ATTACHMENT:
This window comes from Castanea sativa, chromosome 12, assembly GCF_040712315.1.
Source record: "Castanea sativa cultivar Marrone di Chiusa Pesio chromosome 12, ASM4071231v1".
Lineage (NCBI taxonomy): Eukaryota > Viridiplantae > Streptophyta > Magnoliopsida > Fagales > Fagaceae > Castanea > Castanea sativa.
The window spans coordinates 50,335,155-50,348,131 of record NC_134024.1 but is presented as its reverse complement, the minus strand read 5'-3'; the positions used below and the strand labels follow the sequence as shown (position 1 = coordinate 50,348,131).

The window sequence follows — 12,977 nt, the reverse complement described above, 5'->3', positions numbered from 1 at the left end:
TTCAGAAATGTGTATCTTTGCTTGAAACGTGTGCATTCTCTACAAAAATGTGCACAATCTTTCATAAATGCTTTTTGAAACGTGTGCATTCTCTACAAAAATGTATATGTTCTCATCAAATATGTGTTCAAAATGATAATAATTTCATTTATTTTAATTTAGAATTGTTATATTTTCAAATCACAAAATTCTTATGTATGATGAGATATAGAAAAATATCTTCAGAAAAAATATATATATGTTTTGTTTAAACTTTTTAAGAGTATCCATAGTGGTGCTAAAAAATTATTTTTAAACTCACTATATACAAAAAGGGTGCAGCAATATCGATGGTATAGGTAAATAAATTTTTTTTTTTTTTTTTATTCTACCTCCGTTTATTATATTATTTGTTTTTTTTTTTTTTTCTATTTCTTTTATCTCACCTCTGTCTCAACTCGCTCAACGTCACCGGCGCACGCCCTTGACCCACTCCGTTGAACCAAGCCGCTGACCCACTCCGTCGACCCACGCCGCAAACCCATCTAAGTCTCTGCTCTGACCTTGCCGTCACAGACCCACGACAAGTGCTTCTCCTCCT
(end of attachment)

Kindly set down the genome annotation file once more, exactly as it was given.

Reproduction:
This window comes from Castanea sativa, chromosome 12, assembly GCF_040712315.1.
Source record: "Castanea sativa cultivar Marrone di Chiusa Pesio chromosome 12, ASM4071231v1".
Lineage (NCBI taxonomy): Eukaryota > Viridiplantae > Streptophyta > Magnoliopsida > Fagales > Fagaceae > Castanea > Castanea sativa.
The window spans coordinates 50,335,155-50,348,131 of record NC_134024.1 but is presented as its reverse complement, the minus strand read 5'-3'; the positions used below and the strand labels follow the sequence as shown (position 1 = coordinate 50,348,131).

The window sequence follows — 12,977 nt, the reverse complement described above, 5'->3', positions numbered from 1 at the left end:
TTCAGAAATGTGTATCTTTGCTTGAAACGTGTGCATTCTCTACAAAAATGTGCACAATCTTTCATAAATGCTTTTTGAAACGTGTGCATTCTCTACAAAAATGTATATGTTCTCATCAAATATGTGTTCAAAATGATAATAATTTCATTTATTTTAATTTAGAATTGTTATATTTTCAAATCACAAAATTCTTATGTATGATGAGATATAGAAAAATATCTTCAGAAAAAATATATATATGTTTTGTTTAAACTTTTTAAGAGTATCCATAGTGGTGCTAAAAAATTATTTTTAAACTCACTATATACAAAAAGGGTGCAGCAATATCGATGGTATAGGTAAATAAATTTTTTTTTTTTTTTTTATTCTACCTCCGTTTATTATATTATTTGTTTTTTTTTTTTTTTCTATTTCTTTTATCTCACCTCTGTCTCAACTCGCTCAACGTCACCGGCGCACGCCCTTGACCCACTCCGTTGAACCAAGCCGCTGACCCACTCCGTCGACCCACGCCGCAAACCCATCTAAGTCTCTGCTCTGACCTTGCCGTCACAGACCCACGACAAGTGCTTCTCCTCCT